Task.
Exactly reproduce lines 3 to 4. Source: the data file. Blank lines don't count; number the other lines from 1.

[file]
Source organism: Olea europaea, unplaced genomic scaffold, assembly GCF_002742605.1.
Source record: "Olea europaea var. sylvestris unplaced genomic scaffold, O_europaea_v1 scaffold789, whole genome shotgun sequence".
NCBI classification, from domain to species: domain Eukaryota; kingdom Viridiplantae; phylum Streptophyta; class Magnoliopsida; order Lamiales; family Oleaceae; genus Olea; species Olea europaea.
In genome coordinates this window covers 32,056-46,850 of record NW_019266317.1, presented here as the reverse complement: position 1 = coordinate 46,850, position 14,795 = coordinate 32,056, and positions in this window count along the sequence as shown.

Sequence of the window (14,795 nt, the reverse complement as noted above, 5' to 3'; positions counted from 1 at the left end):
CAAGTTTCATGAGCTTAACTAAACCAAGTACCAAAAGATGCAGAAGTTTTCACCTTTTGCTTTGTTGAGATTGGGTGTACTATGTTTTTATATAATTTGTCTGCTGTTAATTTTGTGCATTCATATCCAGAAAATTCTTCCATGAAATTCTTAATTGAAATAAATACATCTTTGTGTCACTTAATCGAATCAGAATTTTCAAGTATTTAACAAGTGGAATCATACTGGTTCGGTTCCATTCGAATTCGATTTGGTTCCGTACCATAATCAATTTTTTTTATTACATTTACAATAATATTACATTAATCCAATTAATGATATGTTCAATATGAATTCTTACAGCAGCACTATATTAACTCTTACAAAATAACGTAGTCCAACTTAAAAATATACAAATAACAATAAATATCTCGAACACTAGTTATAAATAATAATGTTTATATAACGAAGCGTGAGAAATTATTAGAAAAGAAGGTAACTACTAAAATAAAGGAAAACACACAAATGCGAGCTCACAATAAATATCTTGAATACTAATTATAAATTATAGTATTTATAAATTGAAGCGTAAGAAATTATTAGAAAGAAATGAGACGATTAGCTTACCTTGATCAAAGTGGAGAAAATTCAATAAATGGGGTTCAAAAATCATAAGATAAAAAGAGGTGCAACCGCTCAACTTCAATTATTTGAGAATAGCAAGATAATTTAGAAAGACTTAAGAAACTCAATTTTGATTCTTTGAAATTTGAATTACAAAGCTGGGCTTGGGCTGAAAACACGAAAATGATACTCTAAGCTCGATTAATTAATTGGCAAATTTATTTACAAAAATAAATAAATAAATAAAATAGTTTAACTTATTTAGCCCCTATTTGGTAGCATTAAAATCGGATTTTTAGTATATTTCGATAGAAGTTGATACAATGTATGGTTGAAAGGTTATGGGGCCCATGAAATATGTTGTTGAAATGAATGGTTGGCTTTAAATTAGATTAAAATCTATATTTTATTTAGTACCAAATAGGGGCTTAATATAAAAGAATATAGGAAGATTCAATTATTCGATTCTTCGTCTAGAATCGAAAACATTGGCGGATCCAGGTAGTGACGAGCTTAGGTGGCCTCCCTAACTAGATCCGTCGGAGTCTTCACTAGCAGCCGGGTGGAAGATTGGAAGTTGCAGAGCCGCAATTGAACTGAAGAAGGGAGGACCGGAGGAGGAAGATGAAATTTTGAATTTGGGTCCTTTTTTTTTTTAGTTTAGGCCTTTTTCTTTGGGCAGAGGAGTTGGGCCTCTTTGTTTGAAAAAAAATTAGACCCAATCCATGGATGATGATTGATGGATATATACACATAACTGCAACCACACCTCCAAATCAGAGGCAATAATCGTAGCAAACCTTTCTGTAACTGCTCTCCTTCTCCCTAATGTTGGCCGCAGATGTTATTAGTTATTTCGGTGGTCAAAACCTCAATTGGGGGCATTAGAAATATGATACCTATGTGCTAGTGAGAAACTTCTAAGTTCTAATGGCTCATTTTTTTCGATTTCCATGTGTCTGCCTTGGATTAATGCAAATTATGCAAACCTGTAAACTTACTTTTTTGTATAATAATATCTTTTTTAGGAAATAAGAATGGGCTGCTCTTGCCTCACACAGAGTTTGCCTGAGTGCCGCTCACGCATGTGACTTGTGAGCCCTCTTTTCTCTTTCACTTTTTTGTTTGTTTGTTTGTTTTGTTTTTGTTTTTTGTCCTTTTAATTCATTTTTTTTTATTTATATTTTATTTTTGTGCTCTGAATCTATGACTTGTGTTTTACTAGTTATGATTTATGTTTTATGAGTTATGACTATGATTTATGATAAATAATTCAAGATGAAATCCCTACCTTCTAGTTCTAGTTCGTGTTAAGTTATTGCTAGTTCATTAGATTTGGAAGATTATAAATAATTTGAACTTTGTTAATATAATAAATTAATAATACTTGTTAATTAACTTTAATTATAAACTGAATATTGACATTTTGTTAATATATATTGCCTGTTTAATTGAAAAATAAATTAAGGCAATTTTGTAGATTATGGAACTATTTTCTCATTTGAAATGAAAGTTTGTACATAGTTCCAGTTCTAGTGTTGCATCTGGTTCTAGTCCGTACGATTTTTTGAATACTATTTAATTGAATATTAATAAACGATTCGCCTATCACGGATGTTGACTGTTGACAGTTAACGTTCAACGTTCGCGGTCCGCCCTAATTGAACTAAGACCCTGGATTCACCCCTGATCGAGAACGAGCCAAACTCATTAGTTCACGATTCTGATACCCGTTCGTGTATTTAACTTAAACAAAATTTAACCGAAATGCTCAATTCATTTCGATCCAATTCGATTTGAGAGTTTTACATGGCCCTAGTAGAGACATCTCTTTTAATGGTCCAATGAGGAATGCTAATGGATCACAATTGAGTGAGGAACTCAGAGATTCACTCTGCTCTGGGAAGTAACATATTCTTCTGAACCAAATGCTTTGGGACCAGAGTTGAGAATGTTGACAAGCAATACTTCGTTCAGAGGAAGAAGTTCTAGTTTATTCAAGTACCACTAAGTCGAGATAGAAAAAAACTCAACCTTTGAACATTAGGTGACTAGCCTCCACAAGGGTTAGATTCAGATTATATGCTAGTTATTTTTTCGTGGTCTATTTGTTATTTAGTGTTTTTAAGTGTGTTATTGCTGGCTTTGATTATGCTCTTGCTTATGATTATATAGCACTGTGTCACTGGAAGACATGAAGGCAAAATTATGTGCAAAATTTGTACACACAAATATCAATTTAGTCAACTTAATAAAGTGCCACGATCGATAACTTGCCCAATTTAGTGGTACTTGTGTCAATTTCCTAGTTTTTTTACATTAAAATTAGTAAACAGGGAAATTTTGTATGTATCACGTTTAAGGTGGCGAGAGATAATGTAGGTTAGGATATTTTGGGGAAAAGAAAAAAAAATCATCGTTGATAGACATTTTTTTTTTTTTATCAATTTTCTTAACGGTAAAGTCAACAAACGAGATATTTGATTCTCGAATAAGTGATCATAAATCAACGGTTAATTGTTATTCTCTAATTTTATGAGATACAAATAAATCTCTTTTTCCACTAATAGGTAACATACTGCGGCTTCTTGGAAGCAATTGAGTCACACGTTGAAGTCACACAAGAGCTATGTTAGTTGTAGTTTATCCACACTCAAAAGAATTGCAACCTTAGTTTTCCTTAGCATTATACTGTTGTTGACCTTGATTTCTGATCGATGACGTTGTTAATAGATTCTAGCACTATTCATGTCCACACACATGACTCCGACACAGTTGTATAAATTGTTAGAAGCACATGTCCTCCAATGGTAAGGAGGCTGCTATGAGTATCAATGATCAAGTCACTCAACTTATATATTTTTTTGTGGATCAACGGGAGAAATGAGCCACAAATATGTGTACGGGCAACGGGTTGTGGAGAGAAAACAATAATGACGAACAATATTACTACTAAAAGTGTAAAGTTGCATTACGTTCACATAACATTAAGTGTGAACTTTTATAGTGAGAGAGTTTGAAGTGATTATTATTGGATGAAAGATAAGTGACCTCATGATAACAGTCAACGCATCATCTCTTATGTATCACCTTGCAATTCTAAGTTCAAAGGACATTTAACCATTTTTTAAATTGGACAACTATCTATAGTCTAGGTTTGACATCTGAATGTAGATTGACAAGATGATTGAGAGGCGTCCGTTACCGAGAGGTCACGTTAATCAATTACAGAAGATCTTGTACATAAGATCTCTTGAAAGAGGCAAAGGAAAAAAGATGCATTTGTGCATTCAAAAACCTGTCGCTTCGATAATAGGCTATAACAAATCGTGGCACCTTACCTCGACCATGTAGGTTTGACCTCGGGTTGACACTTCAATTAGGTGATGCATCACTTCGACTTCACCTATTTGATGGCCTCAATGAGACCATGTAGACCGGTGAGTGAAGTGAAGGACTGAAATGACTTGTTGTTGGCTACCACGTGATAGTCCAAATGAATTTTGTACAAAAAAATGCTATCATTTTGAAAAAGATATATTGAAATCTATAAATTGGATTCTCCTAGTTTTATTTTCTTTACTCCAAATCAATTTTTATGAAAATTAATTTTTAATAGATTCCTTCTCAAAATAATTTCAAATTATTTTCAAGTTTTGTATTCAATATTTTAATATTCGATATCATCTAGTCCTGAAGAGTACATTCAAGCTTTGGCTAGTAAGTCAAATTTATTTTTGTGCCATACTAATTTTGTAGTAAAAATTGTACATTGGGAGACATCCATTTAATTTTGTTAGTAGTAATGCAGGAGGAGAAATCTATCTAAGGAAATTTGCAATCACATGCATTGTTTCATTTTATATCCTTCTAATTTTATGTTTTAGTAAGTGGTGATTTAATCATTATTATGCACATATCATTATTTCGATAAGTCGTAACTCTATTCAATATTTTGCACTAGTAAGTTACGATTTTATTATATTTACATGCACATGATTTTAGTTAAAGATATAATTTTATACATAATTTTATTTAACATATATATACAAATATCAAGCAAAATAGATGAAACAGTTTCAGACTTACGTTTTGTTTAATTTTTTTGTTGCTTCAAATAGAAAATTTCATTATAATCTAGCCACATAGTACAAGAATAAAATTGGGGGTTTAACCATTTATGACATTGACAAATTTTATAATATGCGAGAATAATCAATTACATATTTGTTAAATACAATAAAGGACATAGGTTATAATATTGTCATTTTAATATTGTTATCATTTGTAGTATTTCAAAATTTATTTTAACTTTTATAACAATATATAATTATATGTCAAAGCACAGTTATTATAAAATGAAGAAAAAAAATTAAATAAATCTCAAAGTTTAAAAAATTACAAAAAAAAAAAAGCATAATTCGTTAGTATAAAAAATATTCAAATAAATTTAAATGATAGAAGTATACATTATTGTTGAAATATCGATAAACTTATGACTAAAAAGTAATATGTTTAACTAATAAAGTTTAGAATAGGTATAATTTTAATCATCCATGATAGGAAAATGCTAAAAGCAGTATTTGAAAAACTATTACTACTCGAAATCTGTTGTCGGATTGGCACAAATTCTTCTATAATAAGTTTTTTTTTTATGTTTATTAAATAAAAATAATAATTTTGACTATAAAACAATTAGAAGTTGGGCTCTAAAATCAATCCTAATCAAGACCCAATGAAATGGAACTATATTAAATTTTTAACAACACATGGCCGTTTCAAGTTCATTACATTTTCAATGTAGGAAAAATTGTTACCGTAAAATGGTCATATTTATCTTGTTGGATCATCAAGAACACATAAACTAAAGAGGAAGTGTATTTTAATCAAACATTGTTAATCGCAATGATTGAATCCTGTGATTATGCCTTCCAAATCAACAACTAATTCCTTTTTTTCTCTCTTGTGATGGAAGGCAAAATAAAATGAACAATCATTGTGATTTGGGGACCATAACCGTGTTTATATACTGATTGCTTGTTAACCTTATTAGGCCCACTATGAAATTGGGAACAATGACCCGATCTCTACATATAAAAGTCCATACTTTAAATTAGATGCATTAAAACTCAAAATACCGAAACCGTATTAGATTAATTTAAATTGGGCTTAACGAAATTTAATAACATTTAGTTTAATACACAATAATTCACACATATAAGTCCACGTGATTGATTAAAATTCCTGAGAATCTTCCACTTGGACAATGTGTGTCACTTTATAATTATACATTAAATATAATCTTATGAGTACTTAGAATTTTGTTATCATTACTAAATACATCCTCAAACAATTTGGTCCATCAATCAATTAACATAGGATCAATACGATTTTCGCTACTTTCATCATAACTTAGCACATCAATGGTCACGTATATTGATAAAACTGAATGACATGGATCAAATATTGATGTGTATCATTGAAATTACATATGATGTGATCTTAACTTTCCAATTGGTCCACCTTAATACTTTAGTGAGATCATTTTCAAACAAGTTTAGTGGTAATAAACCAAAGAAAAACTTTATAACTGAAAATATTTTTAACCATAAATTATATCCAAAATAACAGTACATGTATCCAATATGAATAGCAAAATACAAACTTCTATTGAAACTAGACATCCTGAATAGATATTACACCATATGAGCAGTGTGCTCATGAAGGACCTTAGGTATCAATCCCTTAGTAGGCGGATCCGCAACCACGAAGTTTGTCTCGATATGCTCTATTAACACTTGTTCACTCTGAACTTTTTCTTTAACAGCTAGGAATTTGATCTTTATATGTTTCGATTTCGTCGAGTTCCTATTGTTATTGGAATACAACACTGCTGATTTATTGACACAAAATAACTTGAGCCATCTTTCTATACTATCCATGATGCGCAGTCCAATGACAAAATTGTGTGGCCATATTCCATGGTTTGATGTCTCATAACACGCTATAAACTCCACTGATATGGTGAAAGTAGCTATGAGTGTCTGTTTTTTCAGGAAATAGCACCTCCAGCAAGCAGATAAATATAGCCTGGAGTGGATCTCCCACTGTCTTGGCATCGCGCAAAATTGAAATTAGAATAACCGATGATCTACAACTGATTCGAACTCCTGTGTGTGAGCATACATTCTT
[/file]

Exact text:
NCBI classification, from domain to species: domain Eukaryota; kingdom Viridiplantae; phylum Streptophyta; class Magnoliopsida; order Lamiales; family Oleaceae; genus Olea; species Olea europaea.
In genome coordinates this window covers 32,056-46,850 of record NW_019266317.1, presented here as the reverse complement: position 1 = coordinate 46,850, position 14,795 = coordinate 32,056, and positions in this window count along the sequence as shown.